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India projected to grow at over 7 pc in 2017 & 2018

Global economy currently gaining momentum, says IMF

 

The International Monetary Fund (IMF) has projected India to grow at 7.2 per cent and 7.7 per cent in 2017 and 2018, respectively, up from 6.8 per cent in 2016.

 

Overall, as per an analysis by Mr Maurice Obstfeld, Economic Counsellor and Director of Research at IMF, "momentum in the global economy has been building since the middle of last year, allowing us to reaffirm our earlier forecasts of higher global growth this year and next. We project the world economy to grow at a pace of 3.5 per cent in 2017, up from 3.1 per cent last year, and 3.6 per cent in 2018. Acceleration will be broad- based across advanced, emerging and low-income economies, building on gains we have seen in both manufacturing and trade.

 

"Our new projection for 2017 in the April World Economic Outlook is marginally higher than what we expected in our last update. This improvement comes primarily from good economic news for Europe and Asia, as well as our continuing expectation for higher growth this year in the United States.

 

"Despite these signs of strength, many other countries will continue to struggle this year with growth rates significantly below past readings. Commodity prices have firmed since early 2016, but at low levels, and many commodity exporters remain challenged—notably in the Middle East, Africa and Latin America. At the same time, a combination of adverse weather conditions and civil unrest threaten several low-income countries with mass starvation. In Sub-Saharan Africa, income growth could fall slightly short of population growth, but not by nearly as much as last year.

 

Policy uncertainties & politics

 

"Whether the current momentum will be sustained remains a question mark. There are clearly upside possibilities. Consumer and business confidence in advanced economies could rise further—though confidence indicators are already at relatively elevated levels. On the other hand, the world economy still faces headwinds. For one thing, trend productivity growth remains subdued across the world economy, for complex reasons… that seem likely to persist for some time.

 

"Aside from the conjunctural policy uncertainties, a distinct set of threats comes from the growth in advanced economies of domestic political movements sceptical of international economic integration—no matter if integration is promoted through multilateral rules-based systems for the governance of trade, more ambitious regional arrangements such as the Euro area and European Union, or globally agreed standards for financial regulation. A broad withdrawal from multilateralism could lead to such self-inflicted wounds as widespread protectionism or a competitive race to the bottom in financial oversight—a struggle of each against all that would leave all countries worse off.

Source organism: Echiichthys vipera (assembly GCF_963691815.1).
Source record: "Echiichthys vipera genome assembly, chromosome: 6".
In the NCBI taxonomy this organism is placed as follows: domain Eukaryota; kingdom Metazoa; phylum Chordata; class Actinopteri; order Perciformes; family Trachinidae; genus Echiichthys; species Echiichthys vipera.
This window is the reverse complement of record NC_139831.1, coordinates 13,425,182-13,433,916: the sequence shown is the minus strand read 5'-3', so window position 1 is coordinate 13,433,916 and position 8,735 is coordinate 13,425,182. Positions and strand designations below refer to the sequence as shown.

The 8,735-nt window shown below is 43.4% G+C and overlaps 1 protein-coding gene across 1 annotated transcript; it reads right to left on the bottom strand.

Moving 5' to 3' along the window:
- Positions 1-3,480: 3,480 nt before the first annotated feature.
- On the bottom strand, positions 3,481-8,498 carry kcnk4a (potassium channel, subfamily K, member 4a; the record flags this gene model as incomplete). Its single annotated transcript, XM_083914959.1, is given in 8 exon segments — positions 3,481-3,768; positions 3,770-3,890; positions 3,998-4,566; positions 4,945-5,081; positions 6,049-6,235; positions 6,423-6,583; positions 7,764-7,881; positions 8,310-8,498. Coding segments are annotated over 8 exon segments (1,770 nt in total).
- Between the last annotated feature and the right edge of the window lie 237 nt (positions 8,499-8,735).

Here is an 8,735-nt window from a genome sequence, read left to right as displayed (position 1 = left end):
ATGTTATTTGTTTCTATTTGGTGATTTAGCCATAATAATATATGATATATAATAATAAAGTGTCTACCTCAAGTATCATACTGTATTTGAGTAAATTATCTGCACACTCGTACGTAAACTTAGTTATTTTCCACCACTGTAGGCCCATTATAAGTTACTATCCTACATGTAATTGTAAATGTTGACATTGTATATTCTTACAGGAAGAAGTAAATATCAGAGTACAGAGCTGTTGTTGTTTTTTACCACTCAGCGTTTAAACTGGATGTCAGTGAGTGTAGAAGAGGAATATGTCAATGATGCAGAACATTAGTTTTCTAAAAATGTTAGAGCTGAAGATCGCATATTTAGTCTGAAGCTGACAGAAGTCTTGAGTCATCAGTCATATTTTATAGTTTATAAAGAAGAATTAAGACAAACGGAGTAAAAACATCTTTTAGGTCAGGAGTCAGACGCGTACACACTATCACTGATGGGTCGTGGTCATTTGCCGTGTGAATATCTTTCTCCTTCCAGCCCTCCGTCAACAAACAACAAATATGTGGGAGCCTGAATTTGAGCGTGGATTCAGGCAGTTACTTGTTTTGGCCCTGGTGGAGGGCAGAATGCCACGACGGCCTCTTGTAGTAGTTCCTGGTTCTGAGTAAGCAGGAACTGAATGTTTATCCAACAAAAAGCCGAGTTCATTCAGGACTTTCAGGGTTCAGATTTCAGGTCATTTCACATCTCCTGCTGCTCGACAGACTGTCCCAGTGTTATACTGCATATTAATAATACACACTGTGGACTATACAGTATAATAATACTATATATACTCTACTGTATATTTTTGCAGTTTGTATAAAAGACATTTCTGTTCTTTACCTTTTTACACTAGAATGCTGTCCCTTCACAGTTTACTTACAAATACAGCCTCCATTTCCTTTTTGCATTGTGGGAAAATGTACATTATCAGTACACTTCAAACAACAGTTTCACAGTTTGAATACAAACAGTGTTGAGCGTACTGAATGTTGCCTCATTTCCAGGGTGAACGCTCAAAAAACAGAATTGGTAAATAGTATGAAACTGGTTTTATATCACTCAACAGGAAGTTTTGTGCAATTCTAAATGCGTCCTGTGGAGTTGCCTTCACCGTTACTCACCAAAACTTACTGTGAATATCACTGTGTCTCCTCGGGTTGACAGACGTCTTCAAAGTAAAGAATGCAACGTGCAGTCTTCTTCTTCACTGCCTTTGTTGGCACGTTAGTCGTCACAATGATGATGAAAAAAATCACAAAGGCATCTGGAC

Out of the woods?

 

"So, the world economy may be gaining momentum, but we cannot be sure that we are out of the woods. How can countries safeguard and nurture the global recovery?

 

"There is no universal policy prescription for diverse economies at different conjunctural stages. Deflationary pressures have generally receded, but monetary accommodation should continue where inflation remains stubbornly below target levels. Growth-friendly fiscal measures, especially where there is fiscal space, can support demand where that is still needed and contribute to expanding supply and reducing external imbalances. All countries have opportunities for structural reforms that can raise potential output as well as resilience to shocks, although specific reform priorities differ across economies.

 

"Avoiding the damage from protectionist measures will require a renewed multilateral commitment to support trade, paired with national initiatives that can help workers adversely affected by a range of structural economic transformations, including those due to trade. Trade has been an engine of growth, promoting impressive per capita income gains and declines in poverty throughout the world, especially in poorer countries. But its benefits have not always been equally shared within countries, and political support for trade will continue to erode unless governments step up to invest in their workforces and aid the adjustment to dislocations.

 

International cooperation key

 

"International growth and stability rely on multilateral collaboration across a range of problems that spill over national borders—not just trade. The challenges include financial oversight, tax avoidance, climate, disease, refugee policy and famine relief. Historically, inclusive cooperative approaches to interdependence have worked best. National policymakers, however, must do the hard work to ensure that the gains from harnessing interdependence, which are substantial, are broadly shared."

 

Source: Exim News Service - Washington, April 19

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